In an earlier post, we briefly discussed how an attorney starts to determine the value of a personal injury claim. Eventually, your attorney has to decide exactly what figure to ask for in compensation.
This figure has to be justified in some way in relation to your injuries, however, if you expect to collect. Here’s how your attorney might start to figure out the exact dollar amount to use for your claim:
1. Your attorney can divide your claim up into two basic categories: your “hard” damages and your “soft” losses.
2. Your hard damages include those things that you can easily put into monetary terms:
— Lost wages, including overtime you normally would have worked or sick time that you’ve had to use and now don’t have available in case of a future accident or illness
— Medical bills, including hospital care, doctor’s visits, rehabilitative therapy, psychological counseling if the injury was traumatic emotionally, costs of adaptive equipment and the cost of prescriptions
— Damaged personal property, like your car, if your injury was caused by a car accident
3. Your soft damages include those things that can’t be easily calculated in dollars and cents. That can include things like your loss of enjoyment of life and emotional distress, but the most commonly claimed item in this category is simply “pain and suffering.”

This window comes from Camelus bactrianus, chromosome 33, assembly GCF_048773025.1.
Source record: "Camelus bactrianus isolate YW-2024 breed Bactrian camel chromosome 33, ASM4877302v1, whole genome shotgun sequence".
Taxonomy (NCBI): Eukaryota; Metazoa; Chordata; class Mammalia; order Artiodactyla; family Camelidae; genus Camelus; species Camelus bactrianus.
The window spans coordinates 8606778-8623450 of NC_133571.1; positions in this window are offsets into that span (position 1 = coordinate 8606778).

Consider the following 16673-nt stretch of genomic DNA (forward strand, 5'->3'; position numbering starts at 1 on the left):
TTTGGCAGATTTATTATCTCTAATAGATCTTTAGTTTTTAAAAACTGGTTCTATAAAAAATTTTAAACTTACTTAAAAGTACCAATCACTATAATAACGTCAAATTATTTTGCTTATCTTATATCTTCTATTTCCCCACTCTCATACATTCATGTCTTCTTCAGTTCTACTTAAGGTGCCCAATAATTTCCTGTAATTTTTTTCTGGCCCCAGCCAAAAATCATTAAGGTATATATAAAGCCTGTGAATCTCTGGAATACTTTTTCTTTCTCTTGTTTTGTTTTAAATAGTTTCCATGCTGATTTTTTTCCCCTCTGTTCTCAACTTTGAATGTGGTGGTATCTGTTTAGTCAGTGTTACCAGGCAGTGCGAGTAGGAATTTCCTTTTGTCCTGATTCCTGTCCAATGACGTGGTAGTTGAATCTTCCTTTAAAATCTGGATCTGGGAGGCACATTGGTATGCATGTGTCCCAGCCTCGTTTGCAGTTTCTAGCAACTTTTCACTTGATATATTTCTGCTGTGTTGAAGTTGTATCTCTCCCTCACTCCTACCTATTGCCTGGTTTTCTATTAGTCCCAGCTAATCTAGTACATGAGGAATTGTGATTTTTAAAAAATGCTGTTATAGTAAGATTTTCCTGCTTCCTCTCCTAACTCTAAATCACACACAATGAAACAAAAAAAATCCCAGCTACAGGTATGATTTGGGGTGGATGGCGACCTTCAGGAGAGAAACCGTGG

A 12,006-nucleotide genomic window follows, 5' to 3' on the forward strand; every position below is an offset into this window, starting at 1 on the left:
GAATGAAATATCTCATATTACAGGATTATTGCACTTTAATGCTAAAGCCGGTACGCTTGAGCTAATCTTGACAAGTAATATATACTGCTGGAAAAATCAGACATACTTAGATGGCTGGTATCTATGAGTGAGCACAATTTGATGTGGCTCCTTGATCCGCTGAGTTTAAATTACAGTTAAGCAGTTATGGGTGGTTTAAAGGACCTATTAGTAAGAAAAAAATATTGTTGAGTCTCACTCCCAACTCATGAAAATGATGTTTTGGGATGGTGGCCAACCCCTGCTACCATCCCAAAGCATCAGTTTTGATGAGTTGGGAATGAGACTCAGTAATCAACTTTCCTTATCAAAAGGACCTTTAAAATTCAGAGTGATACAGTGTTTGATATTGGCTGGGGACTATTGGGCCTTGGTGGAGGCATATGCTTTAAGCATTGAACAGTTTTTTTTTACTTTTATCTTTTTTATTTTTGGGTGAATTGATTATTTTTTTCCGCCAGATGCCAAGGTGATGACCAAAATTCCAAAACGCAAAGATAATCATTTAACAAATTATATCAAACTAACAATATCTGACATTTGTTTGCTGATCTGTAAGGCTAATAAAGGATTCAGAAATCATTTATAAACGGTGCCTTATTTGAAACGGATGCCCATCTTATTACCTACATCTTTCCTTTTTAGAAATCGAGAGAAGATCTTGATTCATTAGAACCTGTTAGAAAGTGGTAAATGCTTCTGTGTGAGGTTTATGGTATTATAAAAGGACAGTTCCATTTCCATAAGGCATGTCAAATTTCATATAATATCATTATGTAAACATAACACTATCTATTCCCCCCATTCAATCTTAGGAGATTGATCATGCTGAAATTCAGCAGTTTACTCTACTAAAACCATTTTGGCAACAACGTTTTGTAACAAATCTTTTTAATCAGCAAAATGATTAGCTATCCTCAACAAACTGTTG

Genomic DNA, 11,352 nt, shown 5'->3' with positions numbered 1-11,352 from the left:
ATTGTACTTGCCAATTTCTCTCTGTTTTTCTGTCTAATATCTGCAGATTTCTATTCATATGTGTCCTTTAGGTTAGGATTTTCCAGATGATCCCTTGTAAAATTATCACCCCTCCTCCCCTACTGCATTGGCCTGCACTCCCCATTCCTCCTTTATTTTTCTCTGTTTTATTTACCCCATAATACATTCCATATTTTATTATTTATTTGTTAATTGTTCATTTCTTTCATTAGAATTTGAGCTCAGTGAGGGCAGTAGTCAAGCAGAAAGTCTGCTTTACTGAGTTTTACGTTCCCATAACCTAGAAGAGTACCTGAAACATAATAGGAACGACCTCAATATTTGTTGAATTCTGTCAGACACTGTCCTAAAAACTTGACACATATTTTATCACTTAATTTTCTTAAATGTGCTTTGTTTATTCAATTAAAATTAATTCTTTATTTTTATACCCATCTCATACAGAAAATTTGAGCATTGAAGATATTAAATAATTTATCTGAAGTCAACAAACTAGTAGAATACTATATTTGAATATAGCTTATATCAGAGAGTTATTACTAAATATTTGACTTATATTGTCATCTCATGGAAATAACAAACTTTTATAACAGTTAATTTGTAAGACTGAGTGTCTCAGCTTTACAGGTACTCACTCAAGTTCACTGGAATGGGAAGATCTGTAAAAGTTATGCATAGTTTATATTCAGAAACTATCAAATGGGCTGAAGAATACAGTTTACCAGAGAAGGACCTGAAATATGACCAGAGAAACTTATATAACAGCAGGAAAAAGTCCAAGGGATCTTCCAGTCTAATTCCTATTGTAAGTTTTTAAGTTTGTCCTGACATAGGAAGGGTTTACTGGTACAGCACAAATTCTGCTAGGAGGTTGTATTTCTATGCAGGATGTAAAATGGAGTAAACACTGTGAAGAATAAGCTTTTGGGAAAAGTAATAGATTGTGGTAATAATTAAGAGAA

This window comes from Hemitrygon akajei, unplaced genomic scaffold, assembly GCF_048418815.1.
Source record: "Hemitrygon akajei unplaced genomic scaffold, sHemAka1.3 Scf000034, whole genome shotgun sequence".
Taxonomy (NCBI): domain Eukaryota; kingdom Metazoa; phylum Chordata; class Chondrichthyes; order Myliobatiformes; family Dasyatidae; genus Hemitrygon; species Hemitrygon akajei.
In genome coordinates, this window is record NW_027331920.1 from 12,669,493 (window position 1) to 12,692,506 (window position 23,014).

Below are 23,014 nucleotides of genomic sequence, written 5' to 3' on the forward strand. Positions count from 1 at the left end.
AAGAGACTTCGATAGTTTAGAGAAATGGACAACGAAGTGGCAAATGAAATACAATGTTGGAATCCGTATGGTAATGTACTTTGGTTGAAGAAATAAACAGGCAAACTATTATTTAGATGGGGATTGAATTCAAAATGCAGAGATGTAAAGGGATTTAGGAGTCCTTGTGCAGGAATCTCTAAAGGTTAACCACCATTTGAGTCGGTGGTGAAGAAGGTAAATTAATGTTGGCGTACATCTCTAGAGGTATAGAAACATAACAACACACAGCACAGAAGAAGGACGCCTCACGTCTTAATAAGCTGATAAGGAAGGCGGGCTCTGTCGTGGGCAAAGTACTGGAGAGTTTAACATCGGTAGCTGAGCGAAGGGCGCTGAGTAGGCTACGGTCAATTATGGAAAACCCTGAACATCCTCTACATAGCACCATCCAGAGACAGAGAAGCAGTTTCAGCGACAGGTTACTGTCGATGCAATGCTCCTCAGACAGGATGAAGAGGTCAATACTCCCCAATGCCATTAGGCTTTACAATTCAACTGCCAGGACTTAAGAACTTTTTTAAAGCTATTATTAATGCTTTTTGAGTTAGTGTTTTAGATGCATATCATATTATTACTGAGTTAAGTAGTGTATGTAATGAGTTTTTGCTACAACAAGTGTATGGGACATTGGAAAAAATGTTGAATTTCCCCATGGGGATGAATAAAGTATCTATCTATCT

4. A common method of calculating pain and suffering is known as the “multiplier method.” To use the multiplier method, your attorney will add up all of your hard damages and then multiply that number by a figure between 1.5 and 5, depending on how serious your injuries were, how long it took you to heal, how clearly an objective viewer would likely say you suffered and what permanent injuries you have, if any. The multiplier can, in rare cases, go higher, but that’s highly unusual.
That figure is then added to the amount of hard damages you suffered to come up with a total dollar amount. For example, if you suffered $5,000 due to emergency room bills, chiropractic care for an injured neck and your damaged car, but you were admittedly fine after about a week, your attorney might use a 1.5 multiplier, or $7,500. The total your attorney would ask for on your claim would be $12,500.
Source: FindLaw, “Pain and Suffering Damages in Louisiana,” accessed May 19, 2017